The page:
NetworkingSecurity

Pialert Docker Setup – Detecting Rogue Devices connected to the network

If you are like me, you are constantly looking at new solutions for network security and better visibility to devices connected to your network, including unknown devices. I have been using arpwatch for a few years now, and it has worked well in my network for visibility to connected devices. However, I stumbled onto another open-source project called Pialert that I wanted to try. Let’s look at Pialert and how to set it up using a Docker container.

What is Pialert?

Pialert is an open-source project that can be run on Raspberry Pi devices, full Linux installations, or in a Docker container. It provides a simple interface via a web address to view devices connected to the network.

It can then send you an alert based on the activity found on the network based on what you choose to be notified on. While it is no guarantee that you can prevent any and all network attacks, an attacker may attempt to connect a rogue device to the network.

Pialert scans

It scans for:

  • New devices

  • New connections and devices re-connecting to the network

  • Disconnections of devices that were previously connected

  • “Always Connected” devices down

  • Devices IP changes

  • Internet IP address changes

Types of network scans

It uses various means of detecting new devices connected to the network, including:

  • Method 1: arp-scan. Arp scan searches for devices on the network using arp frames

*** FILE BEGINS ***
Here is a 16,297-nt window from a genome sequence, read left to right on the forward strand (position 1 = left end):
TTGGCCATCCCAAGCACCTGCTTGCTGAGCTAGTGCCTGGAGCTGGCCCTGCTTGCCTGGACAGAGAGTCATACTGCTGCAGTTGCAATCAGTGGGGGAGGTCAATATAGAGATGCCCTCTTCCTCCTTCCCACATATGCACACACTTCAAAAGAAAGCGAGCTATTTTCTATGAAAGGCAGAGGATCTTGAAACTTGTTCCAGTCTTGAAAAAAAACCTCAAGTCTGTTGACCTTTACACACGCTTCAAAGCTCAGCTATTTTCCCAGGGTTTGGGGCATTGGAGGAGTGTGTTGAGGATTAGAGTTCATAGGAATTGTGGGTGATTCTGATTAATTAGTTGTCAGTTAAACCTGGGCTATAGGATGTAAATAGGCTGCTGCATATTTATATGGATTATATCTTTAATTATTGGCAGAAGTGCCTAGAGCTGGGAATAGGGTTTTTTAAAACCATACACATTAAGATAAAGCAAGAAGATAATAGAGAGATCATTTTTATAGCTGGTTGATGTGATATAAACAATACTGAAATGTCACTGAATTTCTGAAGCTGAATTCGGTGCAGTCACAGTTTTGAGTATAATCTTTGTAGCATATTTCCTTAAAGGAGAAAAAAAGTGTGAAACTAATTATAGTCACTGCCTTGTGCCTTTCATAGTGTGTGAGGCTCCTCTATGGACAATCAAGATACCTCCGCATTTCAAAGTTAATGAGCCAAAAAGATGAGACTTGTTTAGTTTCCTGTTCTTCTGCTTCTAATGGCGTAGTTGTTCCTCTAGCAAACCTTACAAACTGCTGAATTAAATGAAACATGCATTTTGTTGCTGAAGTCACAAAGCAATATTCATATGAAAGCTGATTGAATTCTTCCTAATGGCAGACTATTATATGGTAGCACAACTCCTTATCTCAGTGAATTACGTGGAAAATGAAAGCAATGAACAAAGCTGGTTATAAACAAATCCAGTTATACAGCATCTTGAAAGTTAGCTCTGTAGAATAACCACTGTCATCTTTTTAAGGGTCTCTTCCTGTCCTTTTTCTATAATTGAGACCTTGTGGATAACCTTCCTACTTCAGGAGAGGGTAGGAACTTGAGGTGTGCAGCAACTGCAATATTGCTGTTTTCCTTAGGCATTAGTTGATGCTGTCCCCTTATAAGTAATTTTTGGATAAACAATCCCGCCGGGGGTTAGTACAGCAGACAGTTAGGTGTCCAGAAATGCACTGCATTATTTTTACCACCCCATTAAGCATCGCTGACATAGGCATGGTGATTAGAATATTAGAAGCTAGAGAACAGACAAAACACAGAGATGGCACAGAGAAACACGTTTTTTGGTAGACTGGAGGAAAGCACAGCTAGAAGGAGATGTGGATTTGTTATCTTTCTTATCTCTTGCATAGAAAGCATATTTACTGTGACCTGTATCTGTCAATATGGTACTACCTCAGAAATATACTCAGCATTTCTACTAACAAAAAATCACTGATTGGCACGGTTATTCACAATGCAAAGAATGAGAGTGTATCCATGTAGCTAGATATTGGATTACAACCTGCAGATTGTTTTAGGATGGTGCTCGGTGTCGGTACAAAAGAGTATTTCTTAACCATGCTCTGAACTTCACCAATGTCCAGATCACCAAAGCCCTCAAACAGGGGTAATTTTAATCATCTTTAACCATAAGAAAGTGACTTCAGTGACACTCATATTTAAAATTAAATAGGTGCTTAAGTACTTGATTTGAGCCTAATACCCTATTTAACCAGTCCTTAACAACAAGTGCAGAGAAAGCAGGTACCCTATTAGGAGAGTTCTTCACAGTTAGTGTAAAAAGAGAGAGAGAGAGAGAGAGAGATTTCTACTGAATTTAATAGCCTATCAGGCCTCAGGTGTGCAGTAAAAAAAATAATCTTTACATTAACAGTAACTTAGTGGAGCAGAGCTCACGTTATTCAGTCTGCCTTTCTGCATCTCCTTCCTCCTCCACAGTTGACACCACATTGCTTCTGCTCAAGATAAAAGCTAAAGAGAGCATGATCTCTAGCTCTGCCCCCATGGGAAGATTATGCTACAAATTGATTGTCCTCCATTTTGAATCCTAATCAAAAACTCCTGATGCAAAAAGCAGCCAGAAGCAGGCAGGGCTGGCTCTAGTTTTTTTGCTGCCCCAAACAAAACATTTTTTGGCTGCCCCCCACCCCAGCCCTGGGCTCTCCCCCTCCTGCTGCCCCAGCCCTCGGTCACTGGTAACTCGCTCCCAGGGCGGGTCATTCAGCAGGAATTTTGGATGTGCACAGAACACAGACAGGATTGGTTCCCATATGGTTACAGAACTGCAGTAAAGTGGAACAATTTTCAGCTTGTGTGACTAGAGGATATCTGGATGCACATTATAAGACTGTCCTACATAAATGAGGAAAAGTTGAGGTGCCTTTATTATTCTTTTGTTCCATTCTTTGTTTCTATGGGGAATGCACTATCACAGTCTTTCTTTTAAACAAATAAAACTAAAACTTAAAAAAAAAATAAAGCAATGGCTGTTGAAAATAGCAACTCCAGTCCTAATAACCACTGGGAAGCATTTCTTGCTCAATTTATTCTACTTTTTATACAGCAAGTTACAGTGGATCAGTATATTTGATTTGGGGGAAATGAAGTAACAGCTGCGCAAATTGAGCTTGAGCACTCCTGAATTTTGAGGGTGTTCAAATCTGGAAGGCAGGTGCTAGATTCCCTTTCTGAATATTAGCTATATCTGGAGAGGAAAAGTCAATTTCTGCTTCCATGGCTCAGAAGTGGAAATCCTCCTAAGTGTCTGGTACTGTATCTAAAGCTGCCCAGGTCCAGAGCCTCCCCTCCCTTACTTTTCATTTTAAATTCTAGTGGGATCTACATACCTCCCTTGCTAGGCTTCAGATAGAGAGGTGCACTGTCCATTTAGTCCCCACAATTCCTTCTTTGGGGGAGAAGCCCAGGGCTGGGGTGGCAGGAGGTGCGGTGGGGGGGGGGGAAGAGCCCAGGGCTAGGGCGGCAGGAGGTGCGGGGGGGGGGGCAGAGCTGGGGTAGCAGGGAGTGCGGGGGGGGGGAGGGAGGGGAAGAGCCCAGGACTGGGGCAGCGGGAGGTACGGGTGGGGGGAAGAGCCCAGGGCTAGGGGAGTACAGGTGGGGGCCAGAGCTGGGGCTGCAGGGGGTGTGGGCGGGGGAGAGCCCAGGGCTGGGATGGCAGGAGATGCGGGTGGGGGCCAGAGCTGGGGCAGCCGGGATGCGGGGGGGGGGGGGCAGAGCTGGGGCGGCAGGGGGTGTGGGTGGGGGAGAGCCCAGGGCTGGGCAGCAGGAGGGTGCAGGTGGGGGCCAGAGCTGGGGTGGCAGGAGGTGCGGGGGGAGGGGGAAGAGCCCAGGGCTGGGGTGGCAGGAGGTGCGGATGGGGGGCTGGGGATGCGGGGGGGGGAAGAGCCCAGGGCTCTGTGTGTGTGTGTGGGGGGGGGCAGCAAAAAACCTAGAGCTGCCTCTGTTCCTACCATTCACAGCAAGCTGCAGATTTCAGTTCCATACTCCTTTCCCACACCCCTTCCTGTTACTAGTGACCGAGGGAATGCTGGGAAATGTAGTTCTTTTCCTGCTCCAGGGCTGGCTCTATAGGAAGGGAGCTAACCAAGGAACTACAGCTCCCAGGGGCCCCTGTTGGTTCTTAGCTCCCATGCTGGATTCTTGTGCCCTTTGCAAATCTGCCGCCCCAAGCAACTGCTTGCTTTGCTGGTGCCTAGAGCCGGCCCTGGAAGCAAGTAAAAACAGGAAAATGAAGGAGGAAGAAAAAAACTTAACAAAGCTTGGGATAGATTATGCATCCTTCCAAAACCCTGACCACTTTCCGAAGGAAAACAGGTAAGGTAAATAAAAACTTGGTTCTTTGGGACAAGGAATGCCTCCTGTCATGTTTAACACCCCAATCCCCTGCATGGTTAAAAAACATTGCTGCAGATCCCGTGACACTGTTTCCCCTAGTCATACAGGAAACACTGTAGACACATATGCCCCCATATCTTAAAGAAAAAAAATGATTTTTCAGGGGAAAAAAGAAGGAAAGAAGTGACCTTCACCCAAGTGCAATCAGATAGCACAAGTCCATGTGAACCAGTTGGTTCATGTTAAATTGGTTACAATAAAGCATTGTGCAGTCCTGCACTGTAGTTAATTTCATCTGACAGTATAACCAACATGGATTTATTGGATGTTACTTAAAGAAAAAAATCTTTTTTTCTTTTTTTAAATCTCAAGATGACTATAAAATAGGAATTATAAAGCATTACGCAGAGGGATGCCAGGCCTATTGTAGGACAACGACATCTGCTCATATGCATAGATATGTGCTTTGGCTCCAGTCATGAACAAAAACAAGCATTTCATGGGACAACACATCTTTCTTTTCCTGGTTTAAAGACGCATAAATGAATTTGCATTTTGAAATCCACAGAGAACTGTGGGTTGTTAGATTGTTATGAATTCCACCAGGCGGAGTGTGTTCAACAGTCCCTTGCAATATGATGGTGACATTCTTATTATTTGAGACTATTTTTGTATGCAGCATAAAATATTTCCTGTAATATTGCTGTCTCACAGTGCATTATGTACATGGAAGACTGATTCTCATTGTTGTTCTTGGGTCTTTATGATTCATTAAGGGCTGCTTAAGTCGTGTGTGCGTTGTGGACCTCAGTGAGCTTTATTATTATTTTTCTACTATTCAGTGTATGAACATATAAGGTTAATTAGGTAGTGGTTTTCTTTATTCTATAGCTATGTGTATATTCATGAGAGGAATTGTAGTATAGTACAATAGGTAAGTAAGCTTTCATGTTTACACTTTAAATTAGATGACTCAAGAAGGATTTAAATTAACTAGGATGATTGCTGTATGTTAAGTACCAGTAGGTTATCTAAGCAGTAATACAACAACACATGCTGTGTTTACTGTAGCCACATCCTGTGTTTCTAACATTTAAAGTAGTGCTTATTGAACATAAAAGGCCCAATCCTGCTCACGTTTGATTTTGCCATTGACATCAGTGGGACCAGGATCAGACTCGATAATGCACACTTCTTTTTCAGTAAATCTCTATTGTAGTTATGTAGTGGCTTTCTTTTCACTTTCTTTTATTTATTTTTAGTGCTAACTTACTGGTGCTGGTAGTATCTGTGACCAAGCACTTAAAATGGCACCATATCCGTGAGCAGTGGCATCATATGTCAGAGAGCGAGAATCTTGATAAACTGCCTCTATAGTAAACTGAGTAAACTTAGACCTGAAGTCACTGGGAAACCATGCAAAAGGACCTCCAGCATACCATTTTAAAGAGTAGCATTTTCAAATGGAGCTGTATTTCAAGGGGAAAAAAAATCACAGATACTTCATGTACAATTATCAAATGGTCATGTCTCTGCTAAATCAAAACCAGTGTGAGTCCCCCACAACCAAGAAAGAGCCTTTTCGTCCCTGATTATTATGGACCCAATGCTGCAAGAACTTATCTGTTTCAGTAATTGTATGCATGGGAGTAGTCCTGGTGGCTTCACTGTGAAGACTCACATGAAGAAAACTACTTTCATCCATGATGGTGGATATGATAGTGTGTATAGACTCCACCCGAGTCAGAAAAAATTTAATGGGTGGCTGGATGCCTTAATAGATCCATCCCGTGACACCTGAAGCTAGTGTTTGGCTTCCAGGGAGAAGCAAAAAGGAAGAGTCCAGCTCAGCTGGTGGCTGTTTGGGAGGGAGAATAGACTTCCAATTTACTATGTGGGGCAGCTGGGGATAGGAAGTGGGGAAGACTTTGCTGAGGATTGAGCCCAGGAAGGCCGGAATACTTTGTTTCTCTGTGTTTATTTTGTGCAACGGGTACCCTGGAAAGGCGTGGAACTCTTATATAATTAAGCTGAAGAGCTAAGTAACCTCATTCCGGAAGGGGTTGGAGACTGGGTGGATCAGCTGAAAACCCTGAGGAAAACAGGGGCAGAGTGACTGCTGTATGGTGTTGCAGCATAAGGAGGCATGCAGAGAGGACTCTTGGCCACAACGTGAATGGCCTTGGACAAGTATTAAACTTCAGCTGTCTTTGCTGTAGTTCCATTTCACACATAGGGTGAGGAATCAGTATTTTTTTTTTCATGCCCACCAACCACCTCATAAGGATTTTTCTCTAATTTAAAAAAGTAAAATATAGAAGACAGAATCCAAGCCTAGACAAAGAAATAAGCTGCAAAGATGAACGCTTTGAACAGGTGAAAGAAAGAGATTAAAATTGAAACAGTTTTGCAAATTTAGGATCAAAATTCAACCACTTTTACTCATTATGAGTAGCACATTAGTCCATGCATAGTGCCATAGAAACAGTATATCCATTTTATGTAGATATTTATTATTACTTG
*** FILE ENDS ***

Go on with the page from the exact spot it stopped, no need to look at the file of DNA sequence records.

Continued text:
• Method 2: Pi-hole. This method is optional and complementary to method 1. If you are using Pi-hole DNS servers, Pi.Alert examines its activity looking for active devices using DNS that have not been detected by method 1.

  • Method 3. dnsmasq. In another complementary method to the previous methods, if the DHCP server dnsmasq is active, Pi.Alert examines the DHCP leases and finds active devices that may not have been detected using the other methods.

If you don’t run the Pi-hole system configured and running on your network, Pialert does not require Pi-hole to detect network activity effectively.

Secure web interface and Docker config

You can also secure your Pialert web interface with a password, using a fork of the solution that we will look at running in a Docker container. You can create and manage the solution with a single Docker compose command. It will pull down the latest image for the Docker deployment, which you can access using a host port configuration and your Docker compose script.

Pialert setup using Docker

Let’s look at the Pialert setup process using Docker and see what is involved. There are a few steps you need to complete, including:

  • Downloading three files from the GitHub repository

  • Creating your directory structure for compose, config, database, and logs

  • Modifying your pialert.conf file for your environment, including alerts

  • Running Docker compose to deploy the solution

Configuring your users

I am not using a Raspberry Pi to host the Pialert service in my home lab environment. Rather, on my Ubuntu 22.04 Docker host, I have Docker configured and set up using a Linux user that I have added to the sudo group and the Docker group.

Configure the directories for Pialert

Below is a look at the directory structure I have configured for Pialert. I have directories for compose, config, DB, and logs. The screenshot below is on a working Pialert configuration. You won’t initially have the files listed under the logs directory below. Pialert will create these once you run it for the first time.